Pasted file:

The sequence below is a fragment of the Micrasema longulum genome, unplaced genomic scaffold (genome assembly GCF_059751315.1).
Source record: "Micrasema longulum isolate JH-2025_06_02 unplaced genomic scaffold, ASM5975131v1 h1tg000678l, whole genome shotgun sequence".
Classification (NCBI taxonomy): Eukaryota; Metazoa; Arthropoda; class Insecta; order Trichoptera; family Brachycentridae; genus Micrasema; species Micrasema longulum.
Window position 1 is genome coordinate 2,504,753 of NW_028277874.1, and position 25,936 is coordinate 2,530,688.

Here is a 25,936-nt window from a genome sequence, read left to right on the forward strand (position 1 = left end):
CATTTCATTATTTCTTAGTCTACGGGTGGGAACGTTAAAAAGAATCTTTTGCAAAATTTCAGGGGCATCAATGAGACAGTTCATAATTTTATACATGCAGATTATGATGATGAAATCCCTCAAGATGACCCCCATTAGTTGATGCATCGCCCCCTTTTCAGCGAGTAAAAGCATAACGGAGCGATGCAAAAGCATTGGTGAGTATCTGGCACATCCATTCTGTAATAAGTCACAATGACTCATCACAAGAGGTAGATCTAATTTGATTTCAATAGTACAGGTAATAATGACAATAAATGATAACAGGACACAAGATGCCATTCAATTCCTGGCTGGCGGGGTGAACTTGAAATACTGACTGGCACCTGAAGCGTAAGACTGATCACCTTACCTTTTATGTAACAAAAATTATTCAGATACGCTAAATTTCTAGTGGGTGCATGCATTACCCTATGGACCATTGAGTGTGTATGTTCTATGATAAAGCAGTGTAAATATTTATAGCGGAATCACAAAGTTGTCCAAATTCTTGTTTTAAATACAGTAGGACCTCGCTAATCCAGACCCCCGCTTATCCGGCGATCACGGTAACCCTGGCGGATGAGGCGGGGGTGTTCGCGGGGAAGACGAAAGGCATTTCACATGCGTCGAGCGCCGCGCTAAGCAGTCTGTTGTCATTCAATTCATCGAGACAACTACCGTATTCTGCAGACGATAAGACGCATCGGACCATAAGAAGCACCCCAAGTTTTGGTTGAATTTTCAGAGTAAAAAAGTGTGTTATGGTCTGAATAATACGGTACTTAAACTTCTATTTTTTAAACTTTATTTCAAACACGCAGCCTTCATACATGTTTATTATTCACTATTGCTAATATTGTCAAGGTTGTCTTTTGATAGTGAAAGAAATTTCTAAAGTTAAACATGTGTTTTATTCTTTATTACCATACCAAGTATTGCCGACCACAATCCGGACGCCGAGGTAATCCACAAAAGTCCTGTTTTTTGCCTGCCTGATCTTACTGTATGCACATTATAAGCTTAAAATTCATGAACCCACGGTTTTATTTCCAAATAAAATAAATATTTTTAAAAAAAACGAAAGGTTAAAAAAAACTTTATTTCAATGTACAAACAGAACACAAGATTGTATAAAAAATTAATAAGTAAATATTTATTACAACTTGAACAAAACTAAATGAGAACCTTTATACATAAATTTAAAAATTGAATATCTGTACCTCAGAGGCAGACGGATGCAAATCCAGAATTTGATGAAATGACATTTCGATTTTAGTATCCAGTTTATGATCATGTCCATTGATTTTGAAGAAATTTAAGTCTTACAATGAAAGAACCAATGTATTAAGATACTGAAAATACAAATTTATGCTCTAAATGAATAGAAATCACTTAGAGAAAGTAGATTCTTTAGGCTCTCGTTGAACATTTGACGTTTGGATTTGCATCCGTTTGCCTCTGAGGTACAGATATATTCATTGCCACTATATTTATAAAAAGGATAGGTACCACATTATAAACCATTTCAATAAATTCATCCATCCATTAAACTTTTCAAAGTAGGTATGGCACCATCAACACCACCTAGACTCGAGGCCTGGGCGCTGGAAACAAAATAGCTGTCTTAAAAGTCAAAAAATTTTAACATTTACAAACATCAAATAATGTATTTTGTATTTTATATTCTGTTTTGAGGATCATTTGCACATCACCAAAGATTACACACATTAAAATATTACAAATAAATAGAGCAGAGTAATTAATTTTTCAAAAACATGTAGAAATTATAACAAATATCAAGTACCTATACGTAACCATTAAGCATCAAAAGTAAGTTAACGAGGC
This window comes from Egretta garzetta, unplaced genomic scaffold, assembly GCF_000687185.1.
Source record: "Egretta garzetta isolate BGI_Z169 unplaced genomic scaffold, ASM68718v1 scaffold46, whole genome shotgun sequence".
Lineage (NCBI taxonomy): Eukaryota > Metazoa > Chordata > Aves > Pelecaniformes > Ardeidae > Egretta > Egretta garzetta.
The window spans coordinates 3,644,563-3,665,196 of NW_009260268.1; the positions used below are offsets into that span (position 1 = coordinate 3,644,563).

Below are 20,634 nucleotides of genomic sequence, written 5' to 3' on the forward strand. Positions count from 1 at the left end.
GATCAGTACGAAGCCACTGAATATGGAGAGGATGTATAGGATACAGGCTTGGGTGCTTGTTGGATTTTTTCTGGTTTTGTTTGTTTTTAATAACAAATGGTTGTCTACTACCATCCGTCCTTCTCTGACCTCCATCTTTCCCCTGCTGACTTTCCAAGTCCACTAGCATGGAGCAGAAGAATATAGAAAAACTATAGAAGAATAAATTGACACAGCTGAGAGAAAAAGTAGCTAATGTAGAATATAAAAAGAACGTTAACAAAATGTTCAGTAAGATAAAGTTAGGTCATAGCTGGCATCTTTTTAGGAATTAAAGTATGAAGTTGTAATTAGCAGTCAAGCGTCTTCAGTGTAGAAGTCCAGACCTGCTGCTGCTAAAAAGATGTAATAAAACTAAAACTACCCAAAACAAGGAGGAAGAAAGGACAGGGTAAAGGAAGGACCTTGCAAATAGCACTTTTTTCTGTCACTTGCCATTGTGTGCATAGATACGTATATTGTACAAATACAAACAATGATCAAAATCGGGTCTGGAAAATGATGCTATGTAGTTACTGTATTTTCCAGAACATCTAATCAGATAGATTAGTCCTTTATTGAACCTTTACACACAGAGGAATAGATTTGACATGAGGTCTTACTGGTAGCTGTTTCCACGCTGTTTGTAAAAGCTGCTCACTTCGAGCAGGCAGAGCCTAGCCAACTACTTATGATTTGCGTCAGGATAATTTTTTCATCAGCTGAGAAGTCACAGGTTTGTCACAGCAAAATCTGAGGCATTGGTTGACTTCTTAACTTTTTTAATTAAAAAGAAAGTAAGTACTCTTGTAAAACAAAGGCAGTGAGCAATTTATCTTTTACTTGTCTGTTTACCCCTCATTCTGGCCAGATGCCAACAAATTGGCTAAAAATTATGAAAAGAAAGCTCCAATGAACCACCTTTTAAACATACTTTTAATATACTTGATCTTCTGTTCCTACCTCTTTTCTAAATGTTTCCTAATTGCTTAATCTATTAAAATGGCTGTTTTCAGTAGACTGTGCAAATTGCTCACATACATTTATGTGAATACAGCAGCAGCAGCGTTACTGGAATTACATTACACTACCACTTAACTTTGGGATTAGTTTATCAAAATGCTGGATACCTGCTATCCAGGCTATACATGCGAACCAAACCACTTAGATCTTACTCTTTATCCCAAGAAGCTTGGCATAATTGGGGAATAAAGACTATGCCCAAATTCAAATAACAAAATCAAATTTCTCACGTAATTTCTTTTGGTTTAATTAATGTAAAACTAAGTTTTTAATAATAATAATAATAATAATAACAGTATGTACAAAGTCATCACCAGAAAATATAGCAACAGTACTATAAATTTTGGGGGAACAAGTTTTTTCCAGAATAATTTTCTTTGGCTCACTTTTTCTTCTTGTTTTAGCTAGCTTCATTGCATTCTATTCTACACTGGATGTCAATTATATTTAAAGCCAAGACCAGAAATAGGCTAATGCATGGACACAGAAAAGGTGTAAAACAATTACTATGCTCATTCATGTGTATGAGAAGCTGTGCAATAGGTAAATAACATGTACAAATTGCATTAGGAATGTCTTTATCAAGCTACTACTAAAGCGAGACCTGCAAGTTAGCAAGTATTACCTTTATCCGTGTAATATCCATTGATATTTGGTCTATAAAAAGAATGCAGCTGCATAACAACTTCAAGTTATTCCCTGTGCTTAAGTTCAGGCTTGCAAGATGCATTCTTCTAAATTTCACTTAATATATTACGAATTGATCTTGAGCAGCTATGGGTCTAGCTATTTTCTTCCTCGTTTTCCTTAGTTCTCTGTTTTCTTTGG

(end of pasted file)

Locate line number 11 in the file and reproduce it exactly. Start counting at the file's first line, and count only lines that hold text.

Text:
Below are 20,634 nucleotides of genomic sequence, written 5' to 3' on the forward strand. Positions count from 1 at the left end.